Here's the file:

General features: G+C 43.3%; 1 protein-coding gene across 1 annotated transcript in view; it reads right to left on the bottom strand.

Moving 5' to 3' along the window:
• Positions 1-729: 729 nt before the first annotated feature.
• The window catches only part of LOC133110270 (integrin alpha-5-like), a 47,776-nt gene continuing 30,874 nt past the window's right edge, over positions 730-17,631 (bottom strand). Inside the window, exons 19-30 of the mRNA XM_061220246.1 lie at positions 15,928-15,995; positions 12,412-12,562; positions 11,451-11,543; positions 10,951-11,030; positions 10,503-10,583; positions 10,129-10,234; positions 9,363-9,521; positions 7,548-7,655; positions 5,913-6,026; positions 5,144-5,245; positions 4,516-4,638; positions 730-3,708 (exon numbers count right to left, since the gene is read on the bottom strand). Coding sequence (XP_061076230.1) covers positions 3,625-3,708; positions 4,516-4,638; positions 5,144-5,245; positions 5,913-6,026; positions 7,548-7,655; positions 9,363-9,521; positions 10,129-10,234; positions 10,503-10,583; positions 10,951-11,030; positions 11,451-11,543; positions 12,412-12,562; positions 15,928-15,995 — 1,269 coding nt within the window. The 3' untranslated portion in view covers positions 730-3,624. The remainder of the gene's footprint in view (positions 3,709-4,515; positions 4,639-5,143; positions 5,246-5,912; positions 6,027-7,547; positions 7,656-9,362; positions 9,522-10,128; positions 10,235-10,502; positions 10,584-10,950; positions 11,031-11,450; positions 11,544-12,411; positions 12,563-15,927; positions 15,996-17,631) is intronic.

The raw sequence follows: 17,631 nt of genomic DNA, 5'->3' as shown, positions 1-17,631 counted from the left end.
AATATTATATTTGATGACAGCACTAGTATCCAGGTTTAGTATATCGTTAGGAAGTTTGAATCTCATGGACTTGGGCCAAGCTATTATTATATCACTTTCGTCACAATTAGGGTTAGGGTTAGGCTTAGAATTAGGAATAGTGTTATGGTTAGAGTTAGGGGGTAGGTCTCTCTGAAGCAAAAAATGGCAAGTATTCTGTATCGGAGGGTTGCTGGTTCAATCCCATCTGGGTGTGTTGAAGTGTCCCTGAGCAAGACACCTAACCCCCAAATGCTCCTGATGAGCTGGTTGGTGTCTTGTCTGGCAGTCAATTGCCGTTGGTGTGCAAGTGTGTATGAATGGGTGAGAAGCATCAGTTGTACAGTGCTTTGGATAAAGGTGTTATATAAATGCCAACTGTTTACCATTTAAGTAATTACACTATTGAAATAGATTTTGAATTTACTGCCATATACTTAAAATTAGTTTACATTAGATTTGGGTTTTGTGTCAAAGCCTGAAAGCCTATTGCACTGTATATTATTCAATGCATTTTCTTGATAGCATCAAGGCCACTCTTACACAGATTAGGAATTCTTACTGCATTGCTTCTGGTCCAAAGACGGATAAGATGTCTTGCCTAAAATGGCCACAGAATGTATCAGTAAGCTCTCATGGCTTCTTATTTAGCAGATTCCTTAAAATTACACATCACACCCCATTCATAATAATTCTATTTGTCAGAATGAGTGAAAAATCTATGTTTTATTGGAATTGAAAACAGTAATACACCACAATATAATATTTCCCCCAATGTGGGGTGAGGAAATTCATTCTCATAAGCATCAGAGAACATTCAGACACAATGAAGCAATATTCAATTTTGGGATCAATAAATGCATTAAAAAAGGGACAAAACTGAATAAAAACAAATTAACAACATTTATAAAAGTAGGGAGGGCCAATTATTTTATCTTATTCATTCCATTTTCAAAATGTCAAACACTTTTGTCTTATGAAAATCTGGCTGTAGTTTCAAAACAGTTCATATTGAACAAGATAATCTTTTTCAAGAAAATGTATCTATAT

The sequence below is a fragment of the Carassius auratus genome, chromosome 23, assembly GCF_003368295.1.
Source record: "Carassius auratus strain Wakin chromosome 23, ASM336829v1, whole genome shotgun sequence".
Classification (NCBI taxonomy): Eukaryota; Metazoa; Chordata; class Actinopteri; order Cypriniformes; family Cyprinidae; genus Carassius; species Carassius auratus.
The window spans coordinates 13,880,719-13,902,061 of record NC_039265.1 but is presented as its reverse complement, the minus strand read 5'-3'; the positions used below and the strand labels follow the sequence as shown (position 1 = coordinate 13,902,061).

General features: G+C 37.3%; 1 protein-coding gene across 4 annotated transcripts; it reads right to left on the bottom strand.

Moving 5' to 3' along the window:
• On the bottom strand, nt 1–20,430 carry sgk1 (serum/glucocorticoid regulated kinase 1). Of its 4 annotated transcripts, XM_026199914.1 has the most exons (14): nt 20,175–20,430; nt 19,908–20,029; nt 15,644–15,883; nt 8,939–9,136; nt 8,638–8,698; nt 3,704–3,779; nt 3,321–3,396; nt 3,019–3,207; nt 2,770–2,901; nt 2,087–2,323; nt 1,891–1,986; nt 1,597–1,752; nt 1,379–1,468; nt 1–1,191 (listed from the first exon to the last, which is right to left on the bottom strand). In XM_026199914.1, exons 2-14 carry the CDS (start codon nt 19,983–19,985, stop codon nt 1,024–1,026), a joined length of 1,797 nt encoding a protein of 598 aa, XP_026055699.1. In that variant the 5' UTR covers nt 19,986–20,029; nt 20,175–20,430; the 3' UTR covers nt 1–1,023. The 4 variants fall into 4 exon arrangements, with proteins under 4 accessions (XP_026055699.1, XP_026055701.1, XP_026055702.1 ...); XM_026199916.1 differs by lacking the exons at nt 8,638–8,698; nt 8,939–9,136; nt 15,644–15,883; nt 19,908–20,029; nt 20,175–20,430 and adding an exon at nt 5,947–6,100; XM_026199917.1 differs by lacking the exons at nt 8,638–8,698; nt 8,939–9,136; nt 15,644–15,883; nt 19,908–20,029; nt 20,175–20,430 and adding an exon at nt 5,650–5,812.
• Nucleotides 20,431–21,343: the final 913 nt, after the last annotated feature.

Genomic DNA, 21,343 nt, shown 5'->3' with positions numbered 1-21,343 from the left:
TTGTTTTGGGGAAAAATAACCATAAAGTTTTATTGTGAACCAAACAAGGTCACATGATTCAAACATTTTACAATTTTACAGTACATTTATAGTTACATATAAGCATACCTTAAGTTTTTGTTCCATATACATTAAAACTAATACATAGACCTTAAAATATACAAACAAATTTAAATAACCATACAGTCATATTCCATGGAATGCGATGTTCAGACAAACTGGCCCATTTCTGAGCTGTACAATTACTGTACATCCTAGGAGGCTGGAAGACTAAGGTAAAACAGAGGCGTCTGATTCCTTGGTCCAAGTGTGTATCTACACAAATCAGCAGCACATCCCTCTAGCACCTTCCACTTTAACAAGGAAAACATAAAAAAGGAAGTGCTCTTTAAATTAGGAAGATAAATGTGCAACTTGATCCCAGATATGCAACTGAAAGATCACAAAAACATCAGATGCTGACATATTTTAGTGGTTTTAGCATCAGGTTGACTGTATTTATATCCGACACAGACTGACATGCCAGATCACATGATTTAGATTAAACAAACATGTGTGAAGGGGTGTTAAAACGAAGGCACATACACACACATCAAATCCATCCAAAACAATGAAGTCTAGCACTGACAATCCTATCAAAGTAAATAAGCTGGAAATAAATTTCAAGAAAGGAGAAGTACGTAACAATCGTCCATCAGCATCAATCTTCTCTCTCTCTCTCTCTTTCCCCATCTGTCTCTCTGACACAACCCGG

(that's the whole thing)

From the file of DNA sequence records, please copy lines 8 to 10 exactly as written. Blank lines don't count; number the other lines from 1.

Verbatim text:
Source record: "Carassius auratus strain Wakin chromosome 23, ASM336829v1, whole genome shotgun sequence".
Classification (NCBI taxonomy): Eukaryota; Metazoa; Chordata; class Actinopteri; order Cypriniformes; family Cyprinidae; genus Carassius; species Carassius auratus.
The window spans coordinates 13,880,719-13,902,061 of record NC_039265.1 but is presented as its reverse complement, the minus strand read 5'-3'; the positions used below and the strand labels follow the sequence as shown (position 1 = coordinate 13,902,061).